Luke: I would take the playoff teams and non-playoff teams and put them in 2 groups based on the standings today. The first: non playoff team. Run the lottery as normal and seed the teams 1 to 15. The second group: playoff teams. Each team gets equal weight and then do a lottery. BUT the top 3 teams of the 2nd group get to pick in the 4, 5 and 6 spot. This way, the bottom teams still get a good chance at top picks as normal, and the playoff teams don't get punished for not competing for the cup. Contenders get a shot at something worth while in a high pick and aren't punished for being good. Watching Colorado pick before New Jersey and Detroit is always fun!
Cat: I think, first and foremost, that the draft has to be held virtually like the NFL’s. I think the NHL should watch and see what the NFL does right, what they do wrong, and modify their own to make sure that it suits them as best as possible. As for the order? I think you hold the lottery for spots 1-15 as normal, but seed the playoff teams based on a regular season standing capped at 68 games (similar to how a playoff seed would work under Frank Seravalli’s proposal from TSN). Will it make some people mad? Sure. Is that just going to happen as things are right now? Probably.
Tom: I kinda like Luke’s idea for two lotteries - it’s something I hadn’t thought of. I would tweak it a little and give the winners of the playoff lottery picks 8, 9, 10. Whichever way they do it, we’re not going to see the draft happen until the current season is officially cancelled (it’s a matter of when, not if). The draft can’t happen before the “offseason” because it is a key time for any re-working of rosters through trade. You can’t be holding the draft until teams know they’re building the team for next season.
Scott: I’d say you still hold it at it’s regularly-scheduled time, regardless of if the season resumes at any point or not. If it doesn’t resume, I’d say you keep it simple and just roll with the order of the standings at the pause of the season. With just a dozen-ish games left for each team, I think it’s still fair to dole out the draft order as determined by the standings at the time of the season’s suspension.
Hardev: As soon as the NHL finishes the regular season (one way or another), stream the draft lottery on Twitch (or YouTube or whatever) and lock in the first 15 picks. As for the remaining 16 that are determined through the playoffs, I think it’s time we do away with that arrangement and just rank teams by how they finished in the league. In this scenario Colorado picks 29th, and Boston picks 31st. Free agency is whenever the playoffs are done (one way or another) and contracts are backdated to July 1st.
How would you set up the playoffs to conclude this season?
Luke: Assuming they went straight to playoffs, and started on June 1st... I would seed by win percentage. No more divisions: 1 vs 8, 2 vs 7 and so forth. Reseeding per round.
Tom: I wouldn’t. The NHL needs games for revenue purposes more than the other three major leagues, but at this point it’s simply not practical. The league has already proven they’re ok going a year without awarding the Stanley Cup, so for the safety of the players and everyone else involved, just stay away as long as possible and work towards an uninterrupted 2020-21 season.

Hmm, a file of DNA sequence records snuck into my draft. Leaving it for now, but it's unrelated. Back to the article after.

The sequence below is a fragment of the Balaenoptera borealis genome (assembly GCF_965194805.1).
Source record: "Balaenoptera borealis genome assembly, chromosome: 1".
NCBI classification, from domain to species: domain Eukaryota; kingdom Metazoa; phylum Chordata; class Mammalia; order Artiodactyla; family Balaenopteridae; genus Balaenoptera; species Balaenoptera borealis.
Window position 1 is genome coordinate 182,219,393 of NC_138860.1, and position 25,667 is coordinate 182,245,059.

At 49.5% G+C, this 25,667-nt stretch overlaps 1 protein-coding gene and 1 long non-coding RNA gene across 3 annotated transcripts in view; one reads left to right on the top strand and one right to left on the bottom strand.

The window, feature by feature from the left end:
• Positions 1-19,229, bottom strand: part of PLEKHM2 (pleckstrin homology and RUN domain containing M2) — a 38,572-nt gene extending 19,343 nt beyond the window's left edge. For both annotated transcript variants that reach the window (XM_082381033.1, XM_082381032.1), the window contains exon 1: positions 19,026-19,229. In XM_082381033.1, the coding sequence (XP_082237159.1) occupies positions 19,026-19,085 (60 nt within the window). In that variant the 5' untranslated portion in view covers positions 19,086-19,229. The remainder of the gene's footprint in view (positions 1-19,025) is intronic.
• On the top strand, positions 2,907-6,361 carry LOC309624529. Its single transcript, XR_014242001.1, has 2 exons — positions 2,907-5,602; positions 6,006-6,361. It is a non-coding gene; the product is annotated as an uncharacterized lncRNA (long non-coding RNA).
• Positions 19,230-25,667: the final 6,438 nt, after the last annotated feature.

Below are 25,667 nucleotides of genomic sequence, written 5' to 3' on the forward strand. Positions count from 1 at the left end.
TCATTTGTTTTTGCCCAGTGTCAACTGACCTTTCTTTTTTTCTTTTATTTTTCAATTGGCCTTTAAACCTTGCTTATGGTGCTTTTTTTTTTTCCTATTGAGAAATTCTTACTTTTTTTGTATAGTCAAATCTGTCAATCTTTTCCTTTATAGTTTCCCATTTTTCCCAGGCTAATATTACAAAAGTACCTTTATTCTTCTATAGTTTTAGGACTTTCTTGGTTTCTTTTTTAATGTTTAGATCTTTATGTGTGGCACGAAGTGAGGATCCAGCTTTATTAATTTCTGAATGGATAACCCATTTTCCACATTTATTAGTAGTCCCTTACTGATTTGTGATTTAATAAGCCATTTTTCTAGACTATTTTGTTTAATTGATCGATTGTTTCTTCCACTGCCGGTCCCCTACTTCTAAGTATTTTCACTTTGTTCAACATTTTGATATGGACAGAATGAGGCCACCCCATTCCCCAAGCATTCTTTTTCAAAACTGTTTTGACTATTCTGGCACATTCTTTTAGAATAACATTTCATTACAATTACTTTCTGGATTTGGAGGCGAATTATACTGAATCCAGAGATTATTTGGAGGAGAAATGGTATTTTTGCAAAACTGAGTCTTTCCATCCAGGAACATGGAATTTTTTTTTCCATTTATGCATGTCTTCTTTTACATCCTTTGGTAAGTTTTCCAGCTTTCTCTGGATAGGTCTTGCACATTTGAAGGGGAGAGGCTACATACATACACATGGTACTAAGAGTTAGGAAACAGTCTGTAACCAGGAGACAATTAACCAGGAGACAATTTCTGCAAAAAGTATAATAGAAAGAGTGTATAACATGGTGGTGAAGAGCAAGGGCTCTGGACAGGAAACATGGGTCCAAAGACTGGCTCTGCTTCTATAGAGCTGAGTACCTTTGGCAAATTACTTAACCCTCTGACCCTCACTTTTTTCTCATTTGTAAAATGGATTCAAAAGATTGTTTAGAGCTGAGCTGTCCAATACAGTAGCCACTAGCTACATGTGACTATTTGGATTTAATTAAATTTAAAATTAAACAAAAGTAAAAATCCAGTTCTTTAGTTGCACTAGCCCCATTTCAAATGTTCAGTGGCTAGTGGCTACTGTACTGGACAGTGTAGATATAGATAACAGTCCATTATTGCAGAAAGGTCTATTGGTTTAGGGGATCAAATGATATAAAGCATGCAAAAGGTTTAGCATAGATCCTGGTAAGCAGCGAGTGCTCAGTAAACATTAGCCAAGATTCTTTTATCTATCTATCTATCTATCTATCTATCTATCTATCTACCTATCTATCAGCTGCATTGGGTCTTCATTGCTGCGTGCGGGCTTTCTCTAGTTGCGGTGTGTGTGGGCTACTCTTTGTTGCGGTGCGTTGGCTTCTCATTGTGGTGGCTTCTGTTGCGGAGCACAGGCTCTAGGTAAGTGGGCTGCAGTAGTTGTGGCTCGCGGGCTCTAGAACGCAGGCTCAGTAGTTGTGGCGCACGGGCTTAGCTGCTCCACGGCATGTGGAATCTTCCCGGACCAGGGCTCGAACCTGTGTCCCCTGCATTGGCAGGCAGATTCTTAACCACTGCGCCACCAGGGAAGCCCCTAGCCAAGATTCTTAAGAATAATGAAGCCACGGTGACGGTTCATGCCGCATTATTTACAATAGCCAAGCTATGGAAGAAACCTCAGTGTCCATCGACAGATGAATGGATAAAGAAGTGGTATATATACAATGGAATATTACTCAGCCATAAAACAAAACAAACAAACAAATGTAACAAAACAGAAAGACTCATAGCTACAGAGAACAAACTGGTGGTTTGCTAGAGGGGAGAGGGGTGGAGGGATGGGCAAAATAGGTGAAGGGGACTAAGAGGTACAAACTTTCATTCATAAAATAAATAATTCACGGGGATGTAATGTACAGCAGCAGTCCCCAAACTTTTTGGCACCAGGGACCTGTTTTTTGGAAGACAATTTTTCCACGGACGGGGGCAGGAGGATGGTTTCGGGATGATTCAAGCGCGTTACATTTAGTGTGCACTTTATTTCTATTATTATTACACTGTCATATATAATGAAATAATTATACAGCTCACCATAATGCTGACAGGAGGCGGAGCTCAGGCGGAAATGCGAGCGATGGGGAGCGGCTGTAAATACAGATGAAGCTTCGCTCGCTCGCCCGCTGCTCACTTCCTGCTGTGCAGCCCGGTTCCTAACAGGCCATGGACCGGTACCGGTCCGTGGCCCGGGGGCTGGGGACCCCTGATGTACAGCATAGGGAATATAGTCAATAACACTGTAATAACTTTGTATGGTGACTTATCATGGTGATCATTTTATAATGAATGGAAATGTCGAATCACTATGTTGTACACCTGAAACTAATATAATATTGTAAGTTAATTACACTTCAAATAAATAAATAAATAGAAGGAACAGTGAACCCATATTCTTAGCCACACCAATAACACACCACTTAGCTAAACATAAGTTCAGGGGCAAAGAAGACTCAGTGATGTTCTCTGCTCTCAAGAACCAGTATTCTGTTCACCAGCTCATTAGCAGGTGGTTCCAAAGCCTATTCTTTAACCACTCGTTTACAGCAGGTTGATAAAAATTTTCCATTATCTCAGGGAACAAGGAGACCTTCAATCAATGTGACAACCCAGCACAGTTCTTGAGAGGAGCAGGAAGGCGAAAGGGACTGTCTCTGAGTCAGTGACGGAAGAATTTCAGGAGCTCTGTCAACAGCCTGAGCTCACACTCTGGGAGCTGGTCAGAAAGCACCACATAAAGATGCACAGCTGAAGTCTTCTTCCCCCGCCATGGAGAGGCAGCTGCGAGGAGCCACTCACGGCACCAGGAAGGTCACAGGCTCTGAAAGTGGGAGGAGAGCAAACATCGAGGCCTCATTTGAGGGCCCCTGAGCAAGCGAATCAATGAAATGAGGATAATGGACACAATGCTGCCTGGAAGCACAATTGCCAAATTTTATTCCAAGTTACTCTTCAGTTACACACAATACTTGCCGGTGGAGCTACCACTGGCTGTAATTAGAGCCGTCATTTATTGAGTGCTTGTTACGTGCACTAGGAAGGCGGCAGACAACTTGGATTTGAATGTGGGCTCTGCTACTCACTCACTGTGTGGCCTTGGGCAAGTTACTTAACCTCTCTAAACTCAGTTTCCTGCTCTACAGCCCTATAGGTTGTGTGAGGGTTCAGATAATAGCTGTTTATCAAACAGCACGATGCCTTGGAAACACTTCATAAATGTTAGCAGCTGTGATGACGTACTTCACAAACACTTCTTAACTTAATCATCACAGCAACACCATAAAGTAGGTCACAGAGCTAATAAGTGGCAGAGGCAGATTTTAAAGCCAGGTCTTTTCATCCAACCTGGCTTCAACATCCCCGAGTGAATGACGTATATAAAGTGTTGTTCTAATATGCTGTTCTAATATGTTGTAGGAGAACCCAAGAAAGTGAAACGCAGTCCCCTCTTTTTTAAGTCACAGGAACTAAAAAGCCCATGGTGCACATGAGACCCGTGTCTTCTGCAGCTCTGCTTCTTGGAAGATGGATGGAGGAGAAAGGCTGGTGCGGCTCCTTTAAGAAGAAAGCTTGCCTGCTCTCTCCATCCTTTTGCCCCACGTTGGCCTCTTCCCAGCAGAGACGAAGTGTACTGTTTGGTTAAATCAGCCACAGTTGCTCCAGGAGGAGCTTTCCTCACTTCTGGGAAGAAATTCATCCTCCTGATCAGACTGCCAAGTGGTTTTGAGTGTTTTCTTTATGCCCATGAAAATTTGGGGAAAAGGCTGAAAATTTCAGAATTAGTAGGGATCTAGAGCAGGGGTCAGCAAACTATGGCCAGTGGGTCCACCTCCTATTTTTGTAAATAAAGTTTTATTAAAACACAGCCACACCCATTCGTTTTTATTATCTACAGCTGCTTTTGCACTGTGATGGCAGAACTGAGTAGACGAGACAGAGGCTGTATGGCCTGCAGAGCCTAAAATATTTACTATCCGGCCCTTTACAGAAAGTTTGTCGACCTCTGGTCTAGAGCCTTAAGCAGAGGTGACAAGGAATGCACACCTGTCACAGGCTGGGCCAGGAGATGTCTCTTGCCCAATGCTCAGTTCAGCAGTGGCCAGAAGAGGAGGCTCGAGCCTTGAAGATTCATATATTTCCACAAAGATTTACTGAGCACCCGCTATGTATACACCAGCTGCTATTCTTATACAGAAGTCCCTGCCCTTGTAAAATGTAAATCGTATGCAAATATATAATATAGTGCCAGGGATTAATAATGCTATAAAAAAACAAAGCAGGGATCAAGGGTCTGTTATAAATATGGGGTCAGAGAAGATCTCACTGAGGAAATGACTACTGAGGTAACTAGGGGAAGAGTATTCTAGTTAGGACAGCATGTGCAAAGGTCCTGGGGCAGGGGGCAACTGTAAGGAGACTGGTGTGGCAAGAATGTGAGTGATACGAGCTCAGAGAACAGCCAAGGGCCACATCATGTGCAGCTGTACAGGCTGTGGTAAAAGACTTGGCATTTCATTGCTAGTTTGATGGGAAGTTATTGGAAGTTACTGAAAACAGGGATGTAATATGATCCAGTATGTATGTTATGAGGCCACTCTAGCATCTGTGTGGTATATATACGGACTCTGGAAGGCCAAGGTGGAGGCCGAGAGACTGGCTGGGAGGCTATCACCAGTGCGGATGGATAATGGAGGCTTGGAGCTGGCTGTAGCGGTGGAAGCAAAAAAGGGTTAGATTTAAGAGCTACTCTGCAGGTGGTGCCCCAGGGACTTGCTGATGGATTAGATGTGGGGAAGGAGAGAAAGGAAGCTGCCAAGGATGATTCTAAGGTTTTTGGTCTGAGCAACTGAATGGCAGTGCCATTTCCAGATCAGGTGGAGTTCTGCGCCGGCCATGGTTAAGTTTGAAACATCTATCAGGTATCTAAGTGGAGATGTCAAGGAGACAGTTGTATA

Scott: I’m with Tom. I’ve been saying it since the season was postponed. Trying to figure out the scheduling nightmare it would be for playoffs, draft, awards, free agency period, etc. — there’s just too much to logistically figure out, and it’d be next to impossible, I think. We all want hockey back, sure, but I want it to feel normal. If the season returns at some point this season, it would be anything but normal. A Stanley Cup Final in August? No thanks. Free Agency deadline on Sept. 1? Nah. And then training camp somehow a couple weeks after that? Pass. I don’t think a timeline like that is good for the players either. These athletes need time to rest and recover in the offseason. There wouldn’t be an offseason if the NHL tried to resume at some point this year.
Just scrap the season — it sucks, but it is what it is.
Cat: Toss down another vote for scrapping the season. Do I hate it? Sure. Do I want to try to navigate how a playoff format would work, where it would work, how it would work, when, and what it would mean for free agency and the start-up of the upcoming season - especially given the current global health crisis? Nah. If the Stanley Cup isn’t awarded, the world will still turn. Look ahead to next year, and being stronger as a league — teams and fanbases alike — because of it.
Jackie: I don’t mind the thought of neutral site venues where the environment is more controlled to give the players what they want which is a shot at winning the Stanley Cup. I would cut the playoff field down to perhaps just the teams currently in a divisional playoff spot. Regardless of what they do it will deviate from the norm but if it’s possible to hold playoffs they should explore it within reason.
Hardev: The rules are the rules that were set out before the first game of the season. Divisional format by points. If the league wants to pro-rate ever team’s points so it’s against a 82-game schedule (ie. points percentage), they can do that. But the playoff format should stay the same.